In today’s economy, it’s looking more important than ever to cut costs and save money. When you own a commercial building, energy usage can be an important part of doing just that—and it’s easier than you might think! You can save money on your energy bills and improve your indoor environment with these eight energy efficient retrofits for your commercial building.
Something to understand about all of these retrofits and renovations is that they do require up front costs. It would be unfeasible to invest in all of these changes at once, as the costs would be very high and could result in steep debt.
Upgrading lighting is a great way to save money. Electricity costs can be reduced by replacing outdated, energy heavy incandescent bulbs with more energy-efficient alternatives.
If your building is large, replacing all of your lights might be prohibitively expensive, but even changing a few can help you save on your utility bill. If you have any fluorescent lights or other types that are still working well, you might want to think about replacing just those bulbs before replacing all of them. This will lead to quicker savings and much better energy efficiency.
Solar panels can help you save money on your electricity bills, especially if you consume a lot of energy. It will also help you reduce your carbon footprint and support renewable energy. Depending on the size of the system and the amount of energy you plan to generate, the cost of installing solar panels will vary. A typical solar panel system can cost $40,000 to $60,000 for an office building, but the government may offer tax credits for 30% or more of that cost.
When choosing solar panels, you should consider how much sunlight the area receives. Due to cloud cover and short days, sunlight may not be available in some areas of the world for weeks or even months, so the investment may not be worthwhile.
Install a new HVAC system to save money in the long run. Installing a new heating, ventilation, and air conditioning (HVAC) system can be expensive, but it will lower your energy bills over time. The energy bill can be reduced by up to 20% with a well-maintained HVAC system and a modern thermostat.
On top of lowering costs over time, older HVAC systems are more likely to fail or have malfunctions which can be very expensive to repair.
Having a toilet or sink that leaks constantly may not seem like an emergency, but the costs add up quickly. A toilet that is constantly flowing can go through 4,300 gallons of wasted water per day, or about $15.00 per day. Over the course of a month, that toilet has cost about $250.
Other common leaks include dripping faucets, busted pipes (fix immediately!) and gas lines. Mold, pollutants, and other issues can arise from any of these issues and cost you a lot of money.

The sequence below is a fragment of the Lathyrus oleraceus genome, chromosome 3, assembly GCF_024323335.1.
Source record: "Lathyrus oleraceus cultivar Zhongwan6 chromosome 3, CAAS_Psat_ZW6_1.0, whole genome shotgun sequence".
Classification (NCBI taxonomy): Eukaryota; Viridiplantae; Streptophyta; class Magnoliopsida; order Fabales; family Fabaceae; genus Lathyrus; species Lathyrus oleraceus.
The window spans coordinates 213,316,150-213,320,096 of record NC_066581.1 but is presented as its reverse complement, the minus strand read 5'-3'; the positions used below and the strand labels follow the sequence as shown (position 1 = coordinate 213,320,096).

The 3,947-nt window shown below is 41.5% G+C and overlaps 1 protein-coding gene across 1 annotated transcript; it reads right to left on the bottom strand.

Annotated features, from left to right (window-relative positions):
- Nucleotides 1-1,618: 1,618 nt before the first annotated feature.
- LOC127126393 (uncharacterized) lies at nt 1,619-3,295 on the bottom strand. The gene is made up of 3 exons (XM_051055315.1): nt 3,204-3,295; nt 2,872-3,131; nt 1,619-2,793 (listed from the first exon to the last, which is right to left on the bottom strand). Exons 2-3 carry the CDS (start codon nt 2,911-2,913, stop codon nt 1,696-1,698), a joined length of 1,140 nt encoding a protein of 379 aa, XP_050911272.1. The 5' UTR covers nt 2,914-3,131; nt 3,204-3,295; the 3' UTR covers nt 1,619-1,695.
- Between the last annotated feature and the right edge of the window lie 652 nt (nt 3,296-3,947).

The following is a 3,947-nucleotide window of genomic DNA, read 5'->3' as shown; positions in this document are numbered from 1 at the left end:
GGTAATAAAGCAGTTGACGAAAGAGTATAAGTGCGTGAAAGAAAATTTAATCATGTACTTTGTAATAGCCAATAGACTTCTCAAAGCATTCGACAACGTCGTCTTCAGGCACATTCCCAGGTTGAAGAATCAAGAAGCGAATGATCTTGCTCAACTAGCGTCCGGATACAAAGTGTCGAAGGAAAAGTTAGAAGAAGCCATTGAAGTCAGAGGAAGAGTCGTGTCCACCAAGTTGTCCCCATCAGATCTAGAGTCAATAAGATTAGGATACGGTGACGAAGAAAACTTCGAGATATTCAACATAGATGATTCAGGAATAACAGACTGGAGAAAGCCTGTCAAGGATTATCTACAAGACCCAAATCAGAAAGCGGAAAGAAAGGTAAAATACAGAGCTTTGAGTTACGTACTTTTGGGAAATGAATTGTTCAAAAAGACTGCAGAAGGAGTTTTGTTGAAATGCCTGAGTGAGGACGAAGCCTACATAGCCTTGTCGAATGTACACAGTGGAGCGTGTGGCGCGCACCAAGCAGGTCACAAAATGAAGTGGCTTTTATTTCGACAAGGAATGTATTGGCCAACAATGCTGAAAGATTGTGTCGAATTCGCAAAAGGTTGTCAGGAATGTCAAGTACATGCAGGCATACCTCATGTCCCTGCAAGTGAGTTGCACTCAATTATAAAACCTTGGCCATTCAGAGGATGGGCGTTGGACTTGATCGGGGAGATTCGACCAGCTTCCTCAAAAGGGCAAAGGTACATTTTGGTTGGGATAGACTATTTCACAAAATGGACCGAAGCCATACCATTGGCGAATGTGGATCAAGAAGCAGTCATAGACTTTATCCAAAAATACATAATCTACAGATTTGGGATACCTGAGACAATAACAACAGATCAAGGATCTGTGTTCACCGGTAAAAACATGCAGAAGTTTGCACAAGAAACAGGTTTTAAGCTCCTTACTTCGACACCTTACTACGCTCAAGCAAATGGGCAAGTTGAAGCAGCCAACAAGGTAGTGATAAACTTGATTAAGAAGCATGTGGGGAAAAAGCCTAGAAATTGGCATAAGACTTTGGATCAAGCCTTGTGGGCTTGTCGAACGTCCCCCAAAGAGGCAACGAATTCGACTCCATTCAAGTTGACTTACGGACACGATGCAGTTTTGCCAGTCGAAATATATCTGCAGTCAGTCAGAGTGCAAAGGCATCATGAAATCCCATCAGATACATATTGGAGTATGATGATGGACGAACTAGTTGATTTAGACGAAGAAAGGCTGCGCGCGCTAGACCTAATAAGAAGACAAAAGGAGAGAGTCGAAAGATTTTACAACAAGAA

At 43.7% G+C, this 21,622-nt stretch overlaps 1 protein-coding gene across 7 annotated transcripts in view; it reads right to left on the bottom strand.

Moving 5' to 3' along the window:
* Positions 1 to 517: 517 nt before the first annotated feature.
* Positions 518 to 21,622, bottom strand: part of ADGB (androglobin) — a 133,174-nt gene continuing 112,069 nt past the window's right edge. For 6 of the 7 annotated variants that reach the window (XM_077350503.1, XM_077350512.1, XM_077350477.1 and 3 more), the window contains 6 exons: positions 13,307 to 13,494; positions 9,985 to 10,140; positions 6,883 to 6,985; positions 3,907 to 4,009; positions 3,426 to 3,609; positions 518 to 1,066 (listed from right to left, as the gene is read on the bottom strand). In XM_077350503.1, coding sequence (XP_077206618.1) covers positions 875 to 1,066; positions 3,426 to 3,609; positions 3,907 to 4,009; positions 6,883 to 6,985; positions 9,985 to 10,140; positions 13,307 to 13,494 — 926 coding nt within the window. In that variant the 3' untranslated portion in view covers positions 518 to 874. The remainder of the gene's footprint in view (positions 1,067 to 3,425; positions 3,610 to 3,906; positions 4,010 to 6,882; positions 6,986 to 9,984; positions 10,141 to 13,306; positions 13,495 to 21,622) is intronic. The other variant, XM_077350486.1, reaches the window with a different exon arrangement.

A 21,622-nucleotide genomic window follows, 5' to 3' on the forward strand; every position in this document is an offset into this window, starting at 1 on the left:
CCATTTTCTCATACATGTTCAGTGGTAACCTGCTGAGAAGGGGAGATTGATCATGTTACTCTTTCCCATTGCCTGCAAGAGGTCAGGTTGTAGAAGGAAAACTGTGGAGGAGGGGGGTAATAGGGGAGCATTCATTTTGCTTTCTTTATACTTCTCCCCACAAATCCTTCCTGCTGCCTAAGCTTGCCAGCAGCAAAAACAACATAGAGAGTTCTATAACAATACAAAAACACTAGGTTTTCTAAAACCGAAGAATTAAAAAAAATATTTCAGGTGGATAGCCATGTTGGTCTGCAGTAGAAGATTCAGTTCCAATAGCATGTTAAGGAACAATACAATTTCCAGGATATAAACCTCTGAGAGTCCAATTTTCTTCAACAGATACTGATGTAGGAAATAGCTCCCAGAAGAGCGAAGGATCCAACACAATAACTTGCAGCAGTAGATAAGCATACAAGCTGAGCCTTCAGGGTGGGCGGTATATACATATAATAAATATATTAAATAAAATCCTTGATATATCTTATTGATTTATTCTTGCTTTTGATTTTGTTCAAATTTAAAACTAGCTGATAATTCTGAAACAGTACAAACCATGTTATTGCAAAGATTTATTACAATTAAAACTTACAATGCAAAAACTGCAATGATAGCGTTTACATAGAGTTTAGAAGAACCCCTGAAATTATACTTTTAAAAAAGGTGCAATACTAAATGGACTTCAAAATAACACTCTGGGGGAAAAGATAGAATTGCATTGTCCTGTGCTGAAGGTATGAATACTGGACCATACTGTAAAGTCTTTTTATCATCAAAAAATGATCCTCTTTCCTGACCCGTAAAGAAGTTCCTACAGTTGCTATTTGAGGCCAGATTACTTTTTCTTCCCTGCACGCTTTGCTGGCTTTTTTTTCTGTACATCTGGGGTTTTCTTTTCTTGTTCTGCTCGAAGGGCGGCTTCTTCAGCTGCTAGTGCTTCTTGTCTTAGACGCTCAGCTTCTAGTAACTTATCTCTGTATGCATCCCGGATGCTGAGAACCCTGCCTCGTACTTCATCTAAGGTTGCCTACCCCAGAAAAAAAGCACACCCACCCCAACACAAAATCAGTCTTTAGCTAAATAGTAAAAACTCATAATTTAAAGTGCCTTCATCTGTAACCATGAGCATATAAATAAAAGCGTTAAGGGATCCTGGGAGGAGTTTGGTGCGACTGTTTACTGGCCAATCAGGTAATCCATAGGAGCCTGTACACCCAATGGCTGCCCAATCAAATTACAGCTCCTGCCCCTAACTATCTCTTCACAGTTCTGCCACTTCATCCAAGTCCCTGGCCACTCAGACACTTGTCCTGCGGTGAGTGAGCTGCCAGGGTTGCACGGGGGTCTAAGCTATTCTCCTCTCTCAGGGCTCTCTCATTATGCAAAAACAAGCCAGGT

Educating employees on how to be energy efficient is a great way to make them more aware of the company’s goals. Plus, with all the technology available today, there are many ways to track and measure energy use. This helps identify where potential savings could be made.
Most employees will be fine with making efforts to cut back on energy, but be sure to be realistic about everything as well. Nagging an employee every time they leave their screen on during a break or forget to turn off a light can lead to a bad work environment. Yes, having an expectation to turn off the light when leaving a room is good, but investing in automatic lights might be better. The same goes for computer screen savers, and other items that use energy.
It is possible to reduce office costs by allowing virtual work. Using virtual work can give you access to a wider range of talent and skills compared to other methods of hiring.
Furthermore, it allows people to work from home, so they are not using energy from the office. The following strategies can be used to significantly reduce the costs of running an office building:
- Block off part of the building: Some businesses run a style of office where a certain block of the building is working from home once or twice a week. This can be an entire floor, a group of offices, or any other area that works. In these areas, the air conditioning/heater is adjusted, the lights are off, and electricity isn’t being used.
- Virtual Days: In some cases, it isn’t really cost effective to do the first strategy, such as when all parts of an office need to be used, regardless if everyone is there or not. Virtual days allow for the entire office to be closed and for everyone to stay home. That means a full day with no lights, water usage, or other forms of electronics being used. With a typical Monday-Friday schedule, this means cutting some costs by 20%.
Automated thermostats save money by taking human error out of the equation. They also take advantage of peak energy demand periods when power is in highest demand and the most expensive, such as mornings and evenings. This means that you have an opportunity to reduce your bills by a significant amount.
These thermostats can also be set to not run as much during weekends, holidays, and nights. When you really think about it, an office is normally only occupied 10 hours a day, five days a week, or about 30% of the week. So why run the HVAC system the other 70%?
Adding insulation to your commercial building can save money on cooling and heating costs. The U.S. Department of Energy estimates that adding insulation in a typical commercial building can reduce energy consumption by 30%. Adding insulation is also an environmentally friendly way of reducing your carbon footprint.
If you are looking for ways to reduce costs, there are many—but few are as simple as energy efficient retrofits through Frazier Service. Start a conversation to learn how our experts help lower your utility bill.